So, the decorations have been taped to the wall and various inflatable Santas have been propped up in the most convenient corner, which can only mean one thing… it’s time for us to throw our web-based hat into the big ring of the internet and provide you all with our opinionated view of the best albums of 2013. We hope you like the run down, and maybe make a few discoveries along the way. So without further ado, here are the Killer Ponytail albums of the year…
Twosomeness (Morr Music)
Icelandic twins Ásthildur and Jófríður Ákadóttir have been making music together since the tender age of 14 under the name Pascal Pinon, and their sophomore album Twosomeness sees them skip a few grades by infusing their sound with a maturity way beyond their years. Graciously swinging between folk infused electronica to clarinet ballads, Towsomeness is an album full of charming lullabies and tenderness.
Pure Heroine (Universal NZ)
It’s impossible to have escaped the juggernaut of hype that swirled around 17-year-old New Zealander, Lorde, over the course of 2013, but her debut Pure Heroine genuinely lived up to the hype and delivered on all counts… and possibly a few more. The tracks on Pure Heroine pack a sucker-punch of sinister pop heightened by the minimal delivery and sparseness of the production. Pure Heroine is a dark pop gem shining, laser-like, through the rest of the chart fodder of the year.
Boards Of Canada
Tomorrow’s Harvest (Warp)
The return of seminal Scottish beat stretchers Boards Of Canada has to win first prize for the best marketing campaign of the year. Starting with an unannounced Record Store Day 12″ followed by a cryptic trail of ‘codes’, it was a little touch and go as to whether the album itself was going to live up to the anticipation. Of course, it did. Tomorrow’s Harvest turned out to be a spectacular return to the dark, innovative depths Boards Of Canada fed from in their classic Geogaddi. The essential ‘return to form’ album of 2013.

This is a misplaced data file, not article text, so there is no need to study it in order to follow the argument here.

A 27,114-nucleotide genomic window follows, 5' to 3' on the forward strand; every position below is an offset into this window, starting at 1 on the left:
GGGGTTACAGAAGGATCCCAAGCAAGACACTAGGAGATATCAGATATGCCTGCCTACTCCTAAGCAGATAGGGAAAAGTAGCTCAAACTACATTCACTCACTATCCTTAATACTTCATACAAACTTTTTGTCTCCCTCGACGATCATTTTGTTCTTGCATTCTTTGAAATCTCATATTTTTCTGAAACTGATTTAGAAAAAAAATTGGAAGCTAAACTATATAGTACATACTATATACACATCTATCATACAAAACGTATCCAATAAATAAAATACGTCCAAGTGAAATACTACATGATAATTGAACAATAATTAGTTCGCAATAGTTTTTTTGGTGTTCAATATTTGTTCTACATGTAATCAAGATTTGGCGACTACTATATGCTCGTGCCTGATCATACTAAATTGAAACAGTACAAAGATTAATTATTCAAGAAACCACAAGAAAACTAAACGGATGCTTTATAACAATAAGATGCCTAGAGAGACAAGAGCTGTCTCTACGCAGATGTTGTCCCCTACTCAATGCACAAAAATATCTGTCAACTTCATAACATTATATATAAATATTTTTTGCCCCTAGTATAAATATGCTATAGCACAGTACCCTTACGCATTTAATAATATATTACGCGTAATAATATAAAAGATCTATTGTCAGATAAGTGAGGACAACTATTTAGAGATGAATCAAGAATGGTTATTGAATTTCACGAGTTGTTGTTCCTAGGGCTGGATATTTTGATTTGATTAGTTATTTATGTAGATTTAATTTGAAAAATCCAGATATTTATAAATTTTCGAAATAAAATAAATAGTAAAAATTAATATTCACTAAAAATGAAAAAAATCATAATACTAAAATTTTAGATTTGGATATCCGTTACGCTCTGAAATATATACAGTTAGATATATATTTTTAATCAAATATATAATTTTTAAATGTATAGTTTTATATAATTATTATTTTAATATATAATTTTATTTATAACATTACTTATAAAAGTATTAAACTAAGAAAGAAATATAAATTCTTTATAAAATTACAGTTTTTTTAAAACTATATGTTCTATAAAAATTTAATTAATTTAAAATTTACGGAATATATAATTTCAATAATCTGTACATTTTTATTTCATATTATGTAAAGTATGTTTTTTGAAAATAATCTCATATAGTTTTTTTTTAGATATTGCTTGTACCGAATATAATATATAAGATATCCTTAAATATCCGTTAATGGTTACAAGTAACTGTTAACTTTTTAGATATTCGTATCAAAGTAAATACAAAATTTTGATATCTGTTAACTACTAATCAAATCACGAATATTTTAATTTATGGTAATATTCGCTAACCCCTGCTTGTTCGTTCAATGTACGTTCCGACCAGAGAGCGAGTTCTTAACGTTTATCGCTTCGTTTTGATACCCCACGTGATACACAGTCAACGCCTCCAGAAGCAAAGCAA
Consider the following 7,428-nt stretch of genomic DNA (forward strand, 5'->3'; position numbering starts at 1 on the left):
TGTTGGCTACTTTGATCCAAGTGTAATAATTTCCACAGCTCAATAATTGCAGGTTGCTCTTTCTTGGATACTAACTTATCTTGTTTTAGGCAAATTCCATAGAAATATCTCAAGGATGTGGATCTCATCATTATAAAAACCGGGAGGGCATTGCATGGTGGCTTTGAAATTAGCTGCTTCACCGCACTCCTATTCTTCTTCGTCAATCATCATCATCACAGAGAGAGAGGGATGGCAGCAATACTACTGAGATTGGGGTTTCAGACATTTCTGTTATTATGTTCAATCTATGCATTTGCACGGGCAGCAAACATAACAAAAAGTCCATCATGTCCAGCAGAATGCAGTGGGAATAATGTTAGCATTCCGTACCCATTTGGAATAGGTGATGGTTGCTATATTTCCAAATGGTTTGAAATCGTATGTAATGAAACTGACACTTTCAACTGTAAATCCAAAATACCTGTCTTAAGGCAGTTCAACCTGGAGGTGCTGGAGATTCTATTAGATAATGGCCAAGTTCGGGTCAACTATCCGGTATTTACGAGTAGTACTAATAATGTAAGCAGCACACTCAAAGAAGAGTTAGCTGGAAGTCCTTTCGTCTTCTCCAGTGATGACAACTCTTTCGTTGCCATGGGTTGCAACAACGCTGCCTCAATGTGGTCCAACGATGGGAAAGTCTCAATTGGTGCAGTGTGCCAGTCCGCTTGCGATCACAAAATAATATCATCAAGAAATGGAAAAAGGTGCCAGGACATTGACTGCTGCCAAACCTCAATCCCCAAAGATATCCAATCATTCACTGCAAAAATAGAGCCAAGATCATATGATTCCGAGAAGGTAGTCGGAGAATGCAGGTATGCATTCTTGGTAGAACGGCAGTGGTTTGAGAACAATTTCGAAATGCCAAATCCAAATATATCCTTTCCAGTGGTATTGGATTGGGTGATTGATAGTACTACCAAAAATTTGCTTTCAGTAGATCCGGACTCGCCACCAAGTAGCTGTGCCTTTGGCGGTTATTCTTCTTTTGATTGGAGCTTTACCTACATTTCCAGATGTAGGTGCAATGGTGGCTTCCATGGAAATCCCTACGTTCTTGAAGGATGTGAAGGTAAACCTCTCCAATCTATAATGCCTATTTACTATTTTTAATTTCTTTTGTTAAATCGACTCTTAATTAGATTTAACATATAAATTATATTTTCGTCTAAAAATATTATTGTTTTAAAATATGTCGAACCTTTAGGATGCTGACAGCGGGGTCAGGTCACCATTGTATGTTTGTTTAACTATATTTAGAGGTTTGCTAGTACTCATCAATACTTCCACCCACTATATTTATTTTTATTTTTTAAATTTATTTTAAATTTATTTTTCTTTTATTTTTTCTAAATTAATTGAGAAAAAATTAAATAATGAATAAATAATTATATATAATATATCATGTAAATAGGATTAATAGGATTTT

Doris (Tan Cressida/Columbia)
Being the most reclusive member of the Odd Future collective, it was surprising to hear just how painfully honest Earl Sweatshirt is on this album. Unless you count the mixtape ‘Earl’ released in 2010, Doris is Mr Sweatshirt’s first full length, and it was by far the most credible release from any of the Odd Future members during 2013. Doris is a young artist placing his soul on a plate and laying it down over the course of 15 starkly visceral tracks. ‘Burgundy’ and ‘Chum’ give a real insight into the tribulations that have plagued Earl Sweatshirt over the past two years, from his enforced exile to a youth camp in Samoa to his troubled relationship with his father, Doris is as brave as it is insightful.
Les Revenants – Official Soundtrack (Rock Action)
Mogwai returned with another soundtrack this year, this time for the French zombie drama Les Revenants. But the collection of songs the band created for the TV show function as a complete and stand alone suite of songs that embodies the black heart of the supernatural series. The emotive, etherial aesthetic that serves as the hallmark of Mogwai’s back catalogue works overtime on this album. This album is a close-up of cinematic intensity.
Hymnalaya (Record Records)